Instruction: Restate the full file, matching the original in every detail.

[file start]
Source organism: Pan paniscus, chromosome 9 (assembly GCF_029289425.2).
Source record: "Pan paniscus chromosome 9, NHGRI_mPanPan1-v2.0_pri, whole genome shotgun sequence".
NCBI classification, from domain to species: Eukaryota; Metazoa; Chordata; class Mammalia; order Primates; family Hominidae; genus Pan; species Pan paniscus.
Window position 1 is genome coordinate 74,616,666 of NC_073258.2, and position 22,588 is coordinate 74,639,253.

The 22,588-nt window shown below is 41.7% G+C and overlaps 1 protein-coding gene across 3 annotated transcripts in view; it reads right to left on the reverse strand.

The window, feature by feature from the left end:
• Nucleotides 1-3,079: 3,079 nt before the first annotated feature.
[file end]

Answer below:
Source organism: Pan paniscus, chromosome 9 (assembly GCF_029289425.2).
Source record: "Pan paniscus chromosome 9, NHGRI_mPanPan1-v2.0_pri, whole genome shotgun sequence".
NCBI classification, from domain to species: Eukaryota; Metazoa; Chordata; class Mammalia; order Primates; family Hominidae; genus Pan; species Pan paniscus.
Window position 1 is genome coordinate 74,616,666 of NC_073258.2, and position 22,588 is coordinate 74,639,253.

The 22,588-nt window shown below is 41.7% G+C and overlaps 1 protein-coding gene across 3 annotated transcripts in view; it reads right to left on the reverse strand.

The window, feature by feature from the left end:
• Nucleotides 1-3,079: 3,079 nt before the first annotated feature.